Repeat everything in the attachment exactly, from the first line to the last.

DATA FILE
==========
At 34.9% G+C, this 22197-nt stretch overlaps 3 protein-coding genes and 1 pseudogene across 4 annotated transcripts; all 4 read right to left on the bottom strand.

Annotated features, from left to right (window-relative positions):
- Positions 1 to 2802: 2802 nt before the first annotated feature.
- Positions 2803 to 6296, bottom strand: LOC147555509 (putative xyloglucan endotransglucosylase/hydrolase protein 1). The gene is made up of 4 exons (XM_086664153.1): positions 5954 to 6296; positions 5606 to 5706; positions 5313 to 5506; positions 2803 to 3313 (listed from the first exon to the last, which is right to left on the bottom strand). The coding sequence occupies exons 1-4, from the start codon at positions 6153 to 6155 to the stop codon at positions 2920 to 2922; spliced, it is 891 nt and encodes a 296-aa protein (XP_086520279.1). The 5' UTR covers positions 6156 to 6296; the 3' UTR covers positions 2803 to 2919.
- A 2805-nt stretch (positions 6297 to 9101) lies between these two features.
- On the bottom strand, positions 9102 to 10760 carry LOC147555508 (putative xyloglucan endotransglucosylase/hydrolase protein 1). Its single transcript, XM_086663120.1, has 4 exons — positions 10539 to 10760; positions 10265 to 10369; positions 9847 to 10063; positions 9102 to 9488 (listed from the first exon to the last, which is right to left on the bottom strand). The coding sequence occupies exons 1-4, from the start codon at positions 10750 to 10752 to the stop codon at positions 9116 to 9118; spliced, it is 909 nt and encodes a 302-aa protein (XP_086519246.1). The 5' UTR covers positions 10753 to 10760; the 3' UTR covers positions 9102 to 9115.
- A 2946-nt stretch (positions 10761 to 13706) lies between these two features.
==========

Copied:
At 34.9% G+C, this 22197-nt stretch overlaps 3 protein-coding genes and 1 pseudogene across 4 annotated transcripts; all 4 read right to left on the bottom strand.

Annotated features, from left to right (window-relative positions):
- Positions 1 to 2802: 2802 nt before the first annotated feature.
- Positions 2803 to 6296, bottom strand: LOC147555509 (putative xyloglucan endotransglucosylase/hydrolase protein 1). The gene is made up of 4 exons (XM_086664153.1): positions 5954 to 6296; positions 5606 to 5706; positions 5313 to 5506; positions 2803 to 3313 (listed from the first exon to the last, which is right to left on the bottom strand). The coding sequence occupies exons 1-4, from the start codon at positions 6153 to 6155 to the stop codon at positions 2920 to 2922; spliced, it is 891 nt and encodes a 296-aa protein (XP_086520279.1). The 5' UTR covers positions 6156 to 6296; the 3' UTR covers positions 2803 to 2919.
- A 2805-nt stretch (positions 6297 to 9101) lies between these two features.
- On the bottom strand, positions 9102 to 10760 carry LOC147555508 (putative xyloglucan endotransglucosylase/hydrolase protein 1). Its single transcript, XM_086663120.1, has 4 exons — positions 10539 to 10760; positions 10265 to 10369; positions 9847 to 10063; positions 9102 to 9488 (listed from the first exon to the last, which is right to left on the bottom strand). The coding sequence occupies exons 1-4, from the start codon at positions 10750 to 10752 to the stop codon at positions 9116 to 9118; spliced, it is 909 nt and encodes a 302-aa protein (XP_086519246.1). The 5' UTR covers positions 10753 to 10760; the 3' UTR covers positions 9102 to 9115.
- A 2946-nt stretch (positions 10761 to 13706) lies between these two features.